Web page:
Enrique Gonzales-Ramirez was taking his 6-year-old daughter with cerebral palsy for treatment when his St. Paul home was burglarized on December 1.
Not two weeks later, thieves struck again. They took a TV, an old laptop, even piggy bank change that Gonzales-Ramirez’s children earned from clearing alleys of pop cans.
The single father of four, who works trimming trees, was devastated. The TV, especially, was crucial for his special needs child who couldn’t always go outside and play with the other kids.
The case struck a nerve with Officer John McManus, who’d been with the St. Paul Police for 18 years. After so long on the force, he’d become hardened to images of families in need, victims of crime who fell behind with paying their electric bills and putting food on the table. But when it came to Gonzales-Ramirez, the officer couldn’t shake what he saw.
It struck McManus that Gonzales-Ramirez’s possessions were extremely sparse even before the burglars broke in. Barely furnished, the house was nevertheless immaculate.
“I mean, for having four young kids and a single dad, I kind of went, ‘Oof, he puts me to shame,’” McManus says. “And it wasn’t like when you walk into a house and they took the Xbox and the 10 laptops. They took what little he had.”
So McManus and a group of officers cooked up a donation drive.
Soon, Sealy Mattress hooked them up with new beds and box springs. The officers took the family on a shopping spree at Walmart and Target, where the kids gravitated toward school supplies and modest toys like coloring books and dolls packaged in bulk.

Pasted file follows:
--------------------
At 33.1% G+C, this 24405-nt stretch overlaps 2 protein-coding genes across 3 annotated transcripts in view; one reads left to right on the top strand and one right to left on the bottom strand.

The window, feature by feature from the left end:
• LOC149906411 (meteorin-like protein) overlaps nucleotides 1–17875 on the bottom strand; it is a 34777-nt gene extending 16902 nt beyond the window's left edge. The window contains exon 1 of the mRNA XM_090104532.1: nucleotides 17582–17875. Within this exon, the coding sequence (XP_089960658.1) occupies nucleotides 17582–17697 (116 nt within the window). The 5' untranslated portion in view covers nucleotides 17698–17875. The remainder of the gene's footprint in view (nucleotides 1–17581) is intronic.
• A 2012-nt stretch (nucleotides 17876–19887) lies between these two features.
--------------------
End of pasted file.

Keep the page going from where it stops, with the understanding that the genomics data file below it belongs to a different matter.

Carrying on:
“Gonzales-Ramirez wouldn’t buy anything for himself. You could tell that the kids came first,” McManus says. “He kept saying, ‘Oh no, that’s enough, that’s enough.’”
Eventually, the officers twisted the father’s arm into getting some new shoes to replace his pair from Goodwill, which was a size and a half too big.
Finally, the officers replaced the TV for the little girl.
With the burglars still on the loose, Gonzales-Ramirez asked his landlord to move into a different house. The landlord had a spare apartment, but it’s in the process of being remodeled.
So he asked the officers for a safe place to store all the new items, McManus says. They "didn’t blink, didn’t say, 'Hey, we just got all this fun stuff. They just said, 'OK, we’ll just enjoy them when the time is right.'”
“For me, I just walked away going, 'God, I wish I could get my kids to see life that way.'”